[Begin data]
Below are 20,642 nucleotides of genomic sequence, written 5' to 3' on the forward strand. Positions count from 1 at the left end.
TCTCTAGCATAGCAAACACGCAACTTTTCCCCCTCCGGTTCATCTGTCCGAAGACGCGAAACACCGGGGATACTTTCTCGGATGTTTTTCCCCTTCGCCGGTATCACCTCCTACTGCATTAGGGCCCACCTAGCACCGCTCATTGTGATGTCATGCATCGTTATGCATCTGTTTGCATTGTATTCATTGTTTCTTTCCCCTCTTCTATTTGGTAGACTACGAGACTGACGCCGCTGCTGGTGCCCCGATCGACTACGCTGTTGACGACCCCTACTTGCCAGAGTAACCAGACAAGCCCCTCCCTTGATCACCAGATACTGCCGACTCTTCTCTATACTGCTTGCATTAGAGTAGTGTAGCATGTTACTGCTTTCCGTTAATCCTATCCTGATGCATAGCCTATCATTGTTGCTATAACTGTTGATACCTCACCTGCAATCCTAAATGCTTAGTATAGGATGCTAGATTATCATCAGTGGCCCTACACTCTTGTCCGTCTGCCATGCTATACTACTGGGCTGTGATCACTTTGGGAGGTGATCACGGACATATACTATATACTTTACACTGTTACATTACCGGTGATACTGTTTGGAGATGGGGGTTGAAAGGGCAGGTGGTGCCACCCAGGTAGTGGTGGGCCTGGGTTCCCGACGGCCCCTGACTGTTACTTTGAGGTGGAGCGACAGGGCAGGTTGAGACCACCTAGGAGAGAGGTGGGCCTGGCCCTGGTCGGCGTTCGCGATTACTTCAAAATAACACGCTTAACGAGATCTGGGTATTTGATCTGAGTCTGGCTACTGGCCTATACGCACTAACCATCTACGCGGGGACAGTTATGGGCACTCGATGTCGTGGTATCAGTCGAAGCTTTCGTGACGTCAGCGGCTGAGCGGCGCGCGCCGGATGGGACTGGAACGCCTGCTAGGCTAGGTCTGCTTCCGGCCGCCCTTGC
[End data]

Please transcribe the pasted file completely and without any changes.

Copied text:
Below are 20,642 nucleotides of genomic sequence, written 5' to 3' on the forward strand. Positions count from 1 at the left end.
TCTCTAGCATAGCAAACACGCAACTTTTCCCCCTCCGGTTCATCTGTCCGAAGACGCGAAACACCGGGGATACTTTCTCGGATGTTTTTCCCCTTCGCCGGTATCACCTCCTACTGCATTAGGGCCCACCTAGCACCGCTCATTGTGATGTCATGCATCGTTATGCATCTGTTTGCATTGTATTCATTGTTTCTTTCCCCTCTTCTATTTGGTAGACTACGAGACTGACGCCGCTGCTGGTGCCCCGATCGACTACGCTGTTGACGACCCCTACTTGCCAGAGTAACCAGACAAGCCCCTCCCTTGATCACCAGATACTGCCGACTCTTCTCTATACTGCTTGCATTAGAGTAGTGTAGCATGTTACTGCTTTCCGTTAATCCTATCCTGATGCATAGCCTATCATTGTTGCTATAACTGTTGATACCTCACCTGCAATCCTAAATGCTTAGTATAGGATGCTAGATTATCATCAGTGGCCCTACACTCTTGTCCGTCTGCCATGCTATACTACTGGGCTGTGATCACTTTGGGAGGTGATCACGGACATATACTATATACTTTACACTGTTACATTACCGGTGATACTGTTTGGAGATGGGGGTTGAAAGGGCAGGTGGTGCCACCCAGGTAGTGGTGGGCCTGGGTTCCCGACGGCCCCTGACTGTTACTTTGAGGTGGAGCGACAGGGCAGGTTGAGACCACCTAGGAGAGAGGTGGGCCTGGCCCTGGTCGGCGTTCGCGATTACTTCAAAATAACACGCTTAACGAGATCTGGGTATTTGATCTGAGTCTGGCTACTGGCCTATACGCACTAACCATCTACGCGGGGACAGTTATGGGCACTCGATGTCGTGGTATCAGTCGAAGCTTTCGTGACGTCAGCGGCTGAGCGGCGCGCGCCGGATGGGACTGGAACGCCTGCTAGGCTAGGTCTGCTTCCGGCCGCCCTTGC